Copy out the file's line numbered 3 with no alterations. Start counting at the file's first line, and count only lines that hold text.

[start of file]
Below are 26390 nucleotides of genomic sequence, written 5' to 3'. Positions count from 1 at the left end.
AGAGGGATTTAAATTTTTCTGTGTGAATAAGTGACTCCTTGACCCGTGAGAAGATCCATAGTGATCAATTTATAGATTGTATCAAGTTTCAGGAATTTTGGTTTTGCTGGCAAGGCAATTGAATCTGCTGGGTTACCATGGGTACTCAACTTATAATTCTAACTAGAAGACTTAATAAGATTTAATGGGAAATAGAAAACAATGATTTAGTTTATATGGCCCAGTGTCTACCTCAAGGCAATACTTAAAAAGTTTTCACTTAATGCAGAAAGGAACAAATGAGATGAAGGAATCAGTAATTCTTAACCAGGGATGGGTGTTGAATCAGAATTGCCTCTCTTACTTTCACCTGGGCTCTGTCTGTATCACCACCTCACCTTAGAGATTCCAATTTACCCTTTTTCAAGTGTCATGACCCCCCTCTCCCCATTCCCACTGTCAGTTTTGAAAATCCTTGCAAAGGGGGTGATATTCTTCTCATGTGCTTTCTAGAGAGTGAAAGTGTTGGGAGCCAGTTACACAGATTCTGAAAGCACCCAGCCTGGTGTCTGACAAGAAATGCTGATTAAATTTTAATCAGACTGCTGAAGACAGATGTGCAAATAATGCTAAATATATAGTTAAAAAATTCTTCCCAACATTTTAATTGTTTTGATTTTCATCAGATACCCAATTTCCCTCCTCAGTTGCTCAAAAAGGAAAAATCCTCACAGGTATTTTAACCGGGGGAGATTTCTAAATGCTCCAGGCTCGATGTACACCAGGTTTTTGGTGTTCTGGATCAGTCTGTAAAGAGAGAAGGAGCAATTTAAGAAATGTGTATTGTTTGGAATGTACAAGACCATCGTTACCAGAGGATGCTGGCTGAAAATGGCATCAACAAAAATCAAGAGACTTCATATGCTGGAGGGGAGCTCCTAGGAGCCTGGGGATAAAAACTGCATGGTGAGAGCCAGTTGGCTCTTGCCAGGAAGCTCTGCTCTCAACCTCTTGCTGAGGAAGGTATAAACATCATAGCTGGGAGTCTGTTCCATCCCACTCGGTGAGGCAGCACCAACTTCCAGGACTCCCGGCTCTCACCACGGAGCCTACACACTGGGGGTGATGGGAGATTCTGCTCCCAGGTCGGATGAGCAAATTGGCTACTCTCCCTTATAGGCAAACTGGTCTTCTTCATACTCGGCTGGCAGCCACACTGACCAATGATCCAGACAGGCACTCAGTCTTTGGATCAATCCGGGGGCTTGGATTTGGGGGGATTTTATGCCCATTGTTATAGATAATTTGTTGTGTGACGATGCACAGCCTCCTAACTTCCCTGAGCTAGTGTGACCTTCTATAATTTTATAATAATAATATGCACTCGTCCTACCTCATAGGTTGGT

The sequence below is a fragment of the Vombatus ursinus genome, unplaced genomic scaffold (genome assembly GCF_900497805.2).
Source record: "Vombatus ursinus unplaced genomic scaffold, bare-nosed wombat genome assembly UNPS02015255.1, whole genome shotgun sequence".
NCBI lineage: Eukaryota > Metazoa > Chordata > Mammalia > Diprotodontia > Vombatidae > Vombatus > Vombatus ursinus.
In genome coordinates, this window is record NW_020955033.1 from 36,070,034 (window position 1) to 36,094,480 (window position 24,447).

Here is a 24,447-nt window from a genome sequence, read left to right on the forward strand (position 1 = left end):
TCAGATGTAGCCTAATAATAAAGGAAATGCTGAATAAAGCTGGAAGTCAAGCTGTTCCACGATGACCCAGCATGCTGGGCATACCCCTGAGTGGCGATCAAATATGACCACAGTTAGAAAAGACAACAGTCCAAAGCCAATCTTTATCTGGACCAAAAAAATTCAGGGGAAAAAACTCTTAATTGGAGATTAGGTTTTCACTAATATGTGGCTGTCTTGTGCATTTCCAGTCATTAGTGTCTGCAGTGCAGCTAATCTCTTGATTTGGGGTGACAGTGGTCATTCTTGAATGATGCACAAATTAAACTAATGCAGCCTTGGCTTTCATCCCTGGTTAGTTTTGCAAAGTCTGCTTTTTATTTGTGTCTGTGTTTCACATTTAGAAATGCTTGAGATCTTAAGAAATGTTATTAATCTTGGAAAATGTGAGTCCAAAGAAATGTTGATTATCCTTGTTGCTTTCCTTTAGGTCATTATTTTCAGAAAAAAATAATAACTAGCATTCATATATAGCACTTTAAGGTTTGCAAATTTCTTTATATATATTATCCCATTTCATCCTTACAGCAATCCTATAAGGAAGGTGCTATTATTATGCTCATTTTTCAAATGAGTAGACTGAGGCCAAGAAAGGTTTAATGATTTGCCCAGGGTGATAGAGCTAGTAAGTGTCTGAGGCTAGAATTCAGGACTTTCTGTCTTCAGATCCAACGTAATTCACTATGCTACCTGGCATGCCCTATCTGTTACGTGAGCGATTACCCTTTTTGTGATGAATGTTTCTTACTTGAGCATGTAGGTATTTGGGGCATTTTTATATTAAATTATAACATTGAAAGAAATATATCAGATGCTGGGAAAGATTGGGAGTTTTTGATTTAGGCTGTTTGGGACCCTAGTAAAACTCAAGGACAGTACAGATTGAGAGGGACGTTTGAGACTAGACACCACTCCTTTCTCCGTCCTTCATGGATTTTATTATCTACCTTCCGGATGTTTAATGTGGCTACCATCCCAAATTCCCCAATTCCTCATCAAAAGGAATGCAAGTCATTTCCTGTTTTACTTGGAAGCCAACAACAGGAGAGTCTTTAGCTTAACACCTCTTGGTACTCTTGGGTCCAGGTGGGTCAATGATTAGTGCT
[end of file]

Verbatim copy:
The sequence below is a fragment of the Vombatus ursinus genome, unplaced genomic scaffold (genome assembly GCF_900497805.2).